Father John Vlahos, Greek Orthodox Church of the Holy Resurrection, Brookville:
Yes. Each holiday must become a holy day for us where we celebrate, remember and make present today the events that occurred in the past for our benefit and salvation. Passover, Christmas, Easter . . . are events that happened at a specific time, but are relevant to all times. By remembering specific points each year, we transform our calendar and infuse it with meaning and purpose.
The spiritual need for celebrating and remembering these is that these are actions and events that God Himself has performed. By making them present today and part of our lives, they become real for us. We tap into the life of God and His divine plan. Whether we acknowledge God, he's still there. Those celebrations help us to thank him and acknowledge him in our lives.
Realizing how much God loves us and has done for us, both personally and throughout history, we thank Him through our prayers and worship services. We, in turn, offer that love to all with whom we come into contact. Then, spiritual growth will occur without us even realizing it.
Rabbi Arthur Schwartz, Kehillath Shalom, Cold Spring Harbor:
Yes. One of my teachers said ritual is there to help remind ourselves of what we want to be reminded of. That applies to holidays. Abraham Joshua Heschel taught us that wonder at what's around us is the beginning of the spiritual attitude. That's what slowing down and taking account does for us. If you look at the fullness and the sadness as well, we will be in awe of our personal spiritual narrative, and that moves us to pray and connect with our spirituality. As we get older, we become more aware of our need to understand more of the depth of our spiritual connection to each other, to the world around us and to divinity, however we conceive it.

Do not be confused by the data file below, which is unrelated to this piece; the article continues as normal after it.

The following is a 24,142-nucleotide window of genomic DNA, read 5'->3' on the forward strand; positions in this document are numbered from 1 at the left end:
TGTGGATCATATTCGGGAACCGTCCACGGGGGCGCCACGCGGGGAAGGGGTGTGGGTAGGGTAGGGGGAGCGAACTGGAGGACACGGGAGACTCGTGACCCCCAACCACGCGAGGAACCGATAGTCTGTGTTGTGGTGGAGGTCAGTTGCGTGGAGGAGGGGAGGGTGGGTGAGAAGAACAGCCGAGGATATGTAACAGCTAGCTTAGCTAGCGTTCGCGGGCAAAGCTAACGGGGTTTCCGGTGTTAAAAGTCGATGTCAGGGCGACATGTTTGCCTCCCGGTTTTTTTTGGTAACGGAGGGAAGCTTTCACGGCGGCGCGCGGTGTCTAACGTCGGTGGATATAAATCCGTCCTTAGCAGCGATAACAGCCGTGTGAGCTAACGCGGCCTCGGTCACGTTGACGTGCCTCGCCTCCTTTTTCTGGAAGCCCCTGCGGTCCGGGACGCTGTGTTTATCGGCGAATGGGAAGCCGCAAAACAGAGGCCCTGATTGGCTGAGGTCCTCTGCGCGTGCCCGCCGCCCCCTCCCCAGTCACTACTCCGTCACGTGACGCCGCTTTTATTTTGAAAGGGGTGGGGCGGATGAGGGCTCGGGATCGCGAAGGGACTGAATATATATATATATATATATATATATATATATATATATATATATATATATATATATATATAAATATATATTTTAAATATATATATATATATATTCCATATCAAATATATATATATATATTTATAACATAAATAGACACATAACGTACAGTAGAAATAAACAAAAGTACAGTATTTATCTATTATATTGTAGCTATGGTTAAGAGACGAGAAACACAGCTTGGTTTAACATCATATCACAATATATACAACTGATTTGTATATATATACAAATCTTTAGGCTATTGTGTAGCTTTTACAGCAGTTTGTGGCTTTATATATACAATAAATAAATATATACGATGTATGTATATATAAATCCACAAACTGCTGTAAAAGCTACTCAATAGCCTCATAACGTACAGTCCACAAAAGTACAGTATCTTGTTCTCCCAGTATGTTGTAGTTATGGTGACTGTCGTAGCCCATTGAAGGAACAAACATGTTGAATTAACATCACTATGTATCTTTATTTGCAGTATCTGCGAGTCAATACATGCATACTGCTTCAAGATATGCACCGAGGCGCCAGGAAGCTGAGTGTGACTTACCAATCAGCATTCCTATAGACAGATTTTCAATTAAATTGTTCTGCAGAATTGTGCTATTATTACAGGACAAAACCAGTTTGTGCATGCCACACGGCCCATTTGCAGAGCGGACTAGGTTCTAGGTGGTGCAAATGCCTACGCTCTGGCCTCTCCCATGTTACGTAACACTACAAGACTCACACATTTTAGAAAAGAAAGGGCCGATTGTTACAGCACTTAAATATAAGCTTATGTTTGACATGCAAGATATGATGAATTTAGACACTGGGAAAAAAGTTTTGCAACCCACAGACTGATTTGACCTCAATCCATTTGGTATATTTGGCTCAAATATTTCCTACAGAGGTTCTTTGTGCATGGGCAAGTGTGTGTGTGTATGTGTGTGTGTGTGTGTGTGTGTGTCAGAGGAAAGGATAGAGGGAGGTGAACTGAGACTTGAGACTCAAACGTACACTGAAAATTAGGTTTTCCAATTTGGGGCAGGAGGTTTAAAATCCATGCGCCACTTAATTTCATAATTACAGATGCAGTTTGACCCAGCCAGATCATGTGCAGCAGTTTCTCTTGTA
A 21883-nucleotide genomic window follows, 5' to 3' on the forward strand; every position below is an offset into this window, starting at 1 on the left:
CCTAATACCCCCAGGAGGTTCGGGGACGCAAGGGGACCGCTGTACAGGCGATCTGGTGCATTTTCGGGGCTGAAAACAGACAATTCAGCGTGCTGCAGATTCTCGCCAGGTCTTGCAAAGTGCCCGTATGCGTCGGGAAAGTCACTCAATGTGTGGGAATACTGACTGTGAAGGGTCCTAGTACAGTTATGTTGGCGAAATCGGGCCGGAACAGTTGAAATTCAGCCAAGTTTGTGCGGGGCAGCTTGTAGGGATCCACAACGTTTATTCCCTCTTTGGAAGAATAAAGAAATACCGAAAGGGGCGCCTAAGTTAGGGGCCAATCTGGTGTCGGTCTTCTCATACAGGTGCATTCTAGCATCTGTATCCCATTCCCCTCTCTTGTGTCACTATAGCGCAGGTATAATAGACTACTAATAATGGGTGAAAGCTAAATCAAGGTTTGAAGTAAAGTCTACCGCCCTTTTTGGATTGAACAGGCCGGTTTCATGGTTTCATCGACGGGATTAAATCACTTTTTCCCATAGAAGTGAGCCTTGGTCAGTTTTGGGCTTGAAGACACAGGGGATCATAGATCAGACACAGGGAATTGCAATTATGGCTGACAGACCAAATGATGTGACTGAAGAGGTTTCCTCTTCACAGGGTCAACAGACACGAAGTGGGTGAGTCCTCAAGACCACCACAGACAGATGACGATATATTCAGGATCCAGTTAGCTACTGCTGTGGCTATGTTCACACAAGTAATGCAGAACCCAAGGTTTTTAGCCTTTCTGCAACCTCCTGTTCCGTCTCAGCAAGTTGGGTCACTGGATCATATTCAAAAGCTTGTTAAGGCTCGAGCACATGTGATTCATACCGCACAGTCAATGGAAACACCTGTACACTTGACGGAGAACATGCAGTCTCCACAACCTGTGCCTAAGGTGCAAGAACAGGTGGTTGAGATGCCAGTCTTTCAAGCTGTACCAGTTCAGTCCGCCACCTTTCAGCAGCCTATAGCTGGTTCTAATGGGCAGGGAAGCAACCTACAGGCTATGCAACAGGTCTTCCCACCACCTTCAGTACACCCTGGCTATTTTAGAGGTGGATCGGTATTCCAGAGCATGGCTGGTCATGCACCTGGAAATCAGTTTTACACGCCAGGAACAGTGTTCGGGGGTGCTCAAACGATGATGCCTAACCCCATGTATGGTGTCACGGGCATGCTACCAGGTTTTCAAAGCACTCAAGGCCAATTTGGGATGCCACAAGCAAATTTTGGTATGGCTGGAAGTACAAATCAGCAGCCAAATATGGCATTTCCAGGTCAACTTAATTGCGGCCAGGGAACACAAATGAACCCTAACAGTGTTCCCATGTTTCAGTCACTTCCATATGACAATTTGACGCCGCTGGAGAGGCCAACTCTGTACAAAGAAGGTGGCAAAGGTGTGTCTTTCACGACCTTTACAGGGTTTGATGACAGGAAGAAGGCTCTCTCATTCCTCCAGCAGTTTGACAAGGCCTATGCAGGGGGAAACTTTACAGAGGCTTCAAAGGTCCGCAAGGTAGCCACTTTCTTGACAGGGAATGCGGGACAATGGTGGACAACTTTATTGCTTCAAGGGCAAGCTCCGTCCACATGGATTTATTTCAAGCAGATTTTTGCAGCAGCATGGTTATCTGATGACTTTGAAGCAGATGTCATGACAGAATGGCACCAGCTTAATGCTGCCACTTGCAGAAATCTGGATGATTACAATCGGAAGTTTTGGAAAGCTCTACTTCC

We live in a very busy, chaotic world with 10,000 tasks every day and the same amount of errands. Holidays help us pause and reflect. Some holidays give us a special opportunity to remember how truly fortunate we are, and to take a proper assessment of our lives. If I asked my mother, she would tell me to always thank people for the gifts you receive. When I pause and reflect on the love around me and the blessings that are mine, it always moves me to pray.
The Rev. Dominick Scibetta, Assembly of God of Center Moriches:
Yes, especially in terms of remembering things. On the weekly Sabbath - the first "holy-day" - we remember that "the earth is the Lord's and everything in it." At Christmas, we remember that "God so loved the world that He gave His One and Only Son." At Easter, we remember and celebrate Jesus - the "Resurrection and the Life." Even national holidays such as Thanksgiving, Veterans Day and Memorial Day remind us to "give thanks in all circumstances." Thanksgiving is easy. Memorial Day and Veterans Day, we should give thanks for those who gave their lives for our freedom. Martin Luther King Day also is a day to give thanks, for our freedom and our civil rights.
Hopefully our holiday celebrations will help us develop habits of giving and serving and loving that carry on throughout every day of the year.
Ben Valle, Faith Alive Ministries, Central Islip:
Yes. Whether you're in front of a Christmas tree or in a park flipping burgers, it is God's desire for us to be together and to remember him in all things. Even before a Christmas present is opened, do you pray for others and remember the gift of the birth of Christ? Do that before you open your presents.
I'm not against giving presents. I'm out there shopping with everyone else. There just needs to be that spiritual balance, that we not allow materialism to eliminate God from Christmas, Easter or other holidays. That will strengthen us in our spiritual life.
For example, Valentine's Day is between two people, a man and a woman. But, it also talks about love, so I can see God in that holiday also. Even in holidays where there is no overt spiritual connection, there is spirituality. So, during celebrations, by remembering those holy gifts given to us, we are strengthening our spirituality. With the holidays coming up, it is especially important to be thankful for those ultimate gifts - before we open those other gifts.